Himalaya Viagra and the threat of biodiversity loss

Himalaya Viagra

Another natural miracle species has recently come to light dubbed – Himalaya Viagra. It is a fungus called Ophiocordyceps sinensis (C. sinensis).

In nature, the C. sinensis fungus colonizes and eventually kills the larvae of the ghost moth, which lives high in the Tibetan Himalayas (between 3,000 and 5,000 feet high). C. sinensis is also called “caterpillar fungus” or yartsa gunbu, which translates to “winter worm, summer grass.”

With the use of this non-addictive fungus, your focus goes through the roof, and your energy feels illimitable. Physically, you feel more powerful and virile. There have been scientific studies that investigate how it affects exercise, anti-aging treatments, or even cancer progression. It has a strange scientific history that started with Nyamnyi Dorje in the 1400s but has since blossomed as scientists try to understand precisely what it does.

The price in China has jumped by a factor of 10 over the past decade. These rare Asian fungi sell for as much as $50,000 a pound – more than gold. Because the fungi are so valuable, it has led to violence. Recently in Nepal, seven men went missing after a dispute over territory, and two of them were later discovered dead at the bottom of a steep ravine. However, it has also brought wealth to these remote regions. The most common similar product in North America is called CS-4, which is a cultivar – a plant variety that has been bred exclusively by scientists for cultivation. Yes, you can buy it on Amazon, but it is far less potent than the real thing.

Overharvesting and overexploitation have led to the classification as an endangered species in China. Yet another organism found in nature that could bring great benefit to humankind. And yet another organism under threat by humankind. This brings News Forecasters to the issue of biodiversity loss.

Biodiversity is defined as the totality of genes, species, and ecosystems in a defined area. It’s estimated 86 percent of species are still undiscovered. Thanks to humans, we may never get the chance to find them all. Biodiversity loss is becoming a bigger problem than we ever thought it could be. It’s estimated that half of all the species on the planet could go extinct by 2050 – only 32 years from now. Common causes include:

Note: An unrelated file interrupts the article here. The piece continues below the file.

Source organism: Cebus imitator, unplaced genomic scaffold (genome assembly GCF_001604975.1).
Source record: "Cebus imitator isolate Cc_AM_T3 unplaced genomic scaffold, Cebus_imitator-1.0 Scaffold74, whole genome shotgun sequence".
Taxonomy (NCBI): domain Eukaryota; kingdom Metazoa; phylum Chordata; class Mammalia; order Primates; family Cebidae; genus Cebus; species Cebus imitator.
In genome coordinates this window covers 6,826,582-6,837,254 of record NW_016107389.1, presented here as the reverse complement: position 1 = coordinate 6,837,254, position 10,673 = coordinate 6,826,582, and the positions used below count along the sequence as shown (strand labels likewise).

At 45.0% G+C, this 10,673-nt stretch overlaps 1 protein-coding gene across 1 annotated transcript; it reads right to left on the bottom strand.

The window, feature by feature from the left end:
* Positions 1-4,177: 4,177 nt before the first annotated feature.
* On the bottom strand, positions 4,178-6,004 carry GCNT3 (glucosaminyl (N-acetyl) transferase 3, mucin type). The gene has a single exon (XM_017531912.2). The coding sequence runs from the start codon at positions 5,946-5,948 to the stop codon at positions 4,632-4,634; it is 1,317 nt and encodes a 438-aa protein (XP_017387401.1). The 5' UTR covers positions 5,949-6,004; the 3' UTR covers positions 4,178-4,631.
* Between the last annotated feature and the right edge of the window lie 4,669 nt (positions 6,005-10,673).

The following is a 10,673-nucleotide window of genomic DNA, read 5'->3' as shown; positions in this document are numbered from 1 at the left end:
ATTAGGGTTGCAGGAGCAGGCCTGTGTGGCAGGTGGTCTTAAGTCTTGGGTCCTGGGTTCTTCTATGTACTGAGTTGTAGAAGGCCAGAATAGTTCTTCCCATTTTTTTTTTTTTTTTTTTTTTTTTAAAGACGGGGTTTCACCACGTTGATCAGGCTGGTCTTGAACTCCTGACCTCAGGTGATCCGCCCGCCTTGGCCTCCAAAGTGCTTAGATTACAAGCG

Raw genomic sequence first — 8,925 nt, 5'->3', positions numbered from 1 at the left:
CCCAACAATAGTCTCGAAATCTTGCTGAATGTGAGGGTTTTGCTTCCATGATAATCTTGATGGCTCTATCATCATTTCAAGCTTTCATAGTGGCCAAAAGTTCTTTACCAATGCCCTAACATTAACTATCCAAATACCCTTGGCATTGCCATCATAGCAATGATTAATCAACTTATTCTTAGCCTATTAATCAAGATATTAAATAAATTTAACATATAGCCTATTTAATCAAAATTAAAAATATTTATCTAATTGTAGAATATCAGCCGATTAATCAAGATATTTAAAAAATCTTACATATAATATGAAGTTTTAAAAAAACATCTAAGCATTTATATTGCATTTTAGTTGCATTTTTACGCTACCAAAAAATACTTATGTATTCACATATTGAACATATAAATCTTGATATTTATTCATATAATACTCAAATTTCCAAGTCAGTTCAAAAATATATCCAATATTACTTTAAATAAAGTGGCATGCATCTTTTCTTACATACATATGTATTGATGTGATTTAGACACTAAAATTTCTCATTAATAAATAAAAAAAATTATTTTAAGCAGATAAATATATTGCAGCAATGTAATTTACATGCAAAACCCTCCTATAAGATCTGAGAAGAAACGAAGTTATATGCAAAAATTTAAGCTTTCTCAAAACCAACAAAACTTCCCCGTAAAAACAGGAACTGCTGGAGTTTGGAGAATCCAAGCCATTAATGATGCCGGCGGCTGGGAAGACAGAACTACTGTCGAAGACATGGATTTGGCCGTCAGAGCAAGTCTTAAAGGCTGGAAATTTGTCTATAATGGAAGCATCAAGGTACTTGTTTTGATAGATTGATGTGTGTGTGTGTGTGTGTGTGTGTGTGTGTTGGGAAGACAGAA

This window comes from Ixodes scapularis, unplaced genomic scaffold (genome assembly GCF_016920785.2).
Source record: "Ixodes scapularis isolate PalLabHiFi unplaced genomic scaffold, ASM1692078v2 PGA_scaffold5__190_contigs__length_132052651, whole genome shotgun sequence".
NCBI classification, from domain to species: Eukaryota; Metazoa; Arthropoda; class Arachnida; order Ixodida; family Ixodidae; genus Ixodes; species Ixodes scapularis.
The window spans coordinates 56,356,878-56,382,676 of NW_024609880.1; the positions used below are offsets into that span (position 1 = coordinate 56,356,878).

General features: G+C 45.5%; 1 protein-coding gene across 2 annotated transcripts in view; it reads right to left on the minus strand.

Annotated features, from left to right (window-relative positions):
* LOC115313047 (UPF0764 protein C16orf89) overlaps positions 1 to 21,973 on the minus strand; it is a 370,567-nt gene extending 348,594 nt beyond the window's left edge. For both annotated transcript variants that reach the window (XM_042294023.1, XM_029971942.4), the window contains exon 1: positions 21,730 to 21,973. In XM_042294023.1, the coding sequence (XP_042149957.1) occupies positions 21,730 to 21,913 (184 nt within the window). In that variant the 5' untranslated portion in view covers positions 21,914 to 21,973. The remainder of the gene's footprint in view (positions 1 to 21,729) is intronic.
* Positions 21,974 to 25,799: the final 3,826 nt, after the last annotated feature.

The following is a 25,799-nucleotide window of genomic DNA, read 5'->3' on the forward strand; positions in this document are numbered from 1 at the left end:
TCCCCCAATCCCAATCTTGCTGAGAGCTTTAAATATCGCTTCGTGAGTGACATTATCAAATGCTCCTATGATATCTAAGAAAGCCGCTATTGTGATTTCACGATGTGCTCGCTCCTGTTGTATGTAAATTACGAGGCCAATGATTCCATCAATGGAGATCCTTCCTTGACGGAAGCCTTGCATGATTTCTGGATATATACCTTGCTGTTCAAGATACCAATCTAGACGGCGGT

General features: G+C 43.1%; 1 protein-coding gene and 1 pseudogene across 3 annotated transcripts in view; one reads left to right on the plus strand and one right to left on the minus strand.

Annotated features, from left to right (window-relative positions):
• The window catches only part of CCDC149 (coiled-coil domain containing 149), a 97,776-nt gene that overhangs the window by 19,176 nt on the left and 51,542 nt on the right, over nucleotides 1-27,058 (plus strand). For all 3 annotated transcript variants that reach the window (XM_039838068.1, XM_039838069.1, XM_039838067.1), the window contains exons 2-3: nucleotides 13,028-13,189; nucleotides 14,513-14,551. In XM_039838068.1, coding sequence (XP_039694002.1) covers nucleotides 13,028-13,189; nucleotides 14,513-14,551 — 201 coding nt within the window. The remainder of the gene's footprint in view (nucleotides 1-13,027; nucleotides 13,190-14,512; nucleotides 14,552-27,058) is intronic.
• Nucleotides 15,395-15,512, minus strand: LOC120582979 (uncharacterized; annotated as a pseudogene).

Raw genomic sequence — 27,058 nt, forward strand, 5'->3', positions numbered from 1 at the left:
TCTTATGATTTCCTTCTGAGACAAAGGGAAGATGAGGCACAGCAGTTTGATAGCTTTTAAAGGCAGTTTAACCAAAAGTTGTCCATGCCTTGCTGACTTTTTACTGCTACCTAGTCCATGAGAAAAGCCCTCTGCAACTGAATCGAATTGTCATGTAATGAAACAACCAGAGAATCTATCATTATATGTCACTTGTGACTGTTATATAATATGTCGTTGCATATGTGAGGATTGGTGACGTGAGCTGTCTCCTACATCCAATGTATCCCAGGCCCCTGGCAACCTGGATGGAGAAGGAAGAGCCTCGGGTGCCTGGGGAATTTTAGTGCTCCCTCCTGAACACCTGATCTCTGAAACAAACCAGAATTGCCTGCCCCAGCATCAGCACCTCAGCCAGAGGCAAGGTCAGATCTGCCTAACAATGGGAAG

• Deforestation: When we cut down a forest to use its lumber, or claim the land for agricultural purposes, we are destroying unique ecosystems that can’t exist anywhere else.
  • Invasive Species: Species introduced in an area where they have no natural predators can decimate an ecosystem. Good examples of this are the pythons in the Florida Everglades and lionfish in the Gulf of Mexico. Most of these invasive species are linked directly to human intervention.
  • Pollution: Garbage dumped into the water supply, chemical runoff from industrial applications, and air pollution from cars and factories all have a negative effect.
  • Climate Change: Changes in the climate can happen naturally over millions of years – just look at the end of the last ice age. This time, though, climate change has been the result of human intervention. It’s happening too quickly, and species can’t adapt quickly enough, so they’re dying out.
  • Overfishing: It’s difficult to put a number on overfishing because most of the ocean is still unexplored, but it’s estimated that anywhere from 60 to 90 percent of the ocean has been overfished or is on the verge of collapse.
  • Overpopulation: There are currently 7.4 billion people on the planet. Experts estimate that the planet is only capable of supporting roughly 10 billion souls, a number we’re expected to reach and exceed in the next 100 years.

Should we care about biodiversity loss? Well, not to speak of just the natural beauty, there are real-life concerns on biodiversity loss. Increasingly, medicinal species that reside in natural areas have received scientific and commercial attention. In the U.S., of the top 150 prescription drugs, at least 118 are based on natural sources. Then there is the issue of food chains being destroyed, leading to higher food prices and even potentially famines. Still, other issues of climate change that are exacerbated and even poor forestry management leading to risks to the very air we breathe.

As the climate change political football rages on, one of the issues News Forecasters worries most about is that the climate change crisis crowds out other issues that can be proven more definitively and may even pose greater risks. Biodiversity loss is one such issue.

It is hard to estimate how real the biodiversity loss issue is, but News Forecasters suggests that this risk is more likely to be real and will have far greater impacts on the globe than climate change. The claims that climate change advocates make are most likely less than 5% real, while biodiversity loss is at least a 50% reality. Unfortunately, biodiversity loss won’t get the attention as it should.

A video presentation of this subject:

Leave a Reply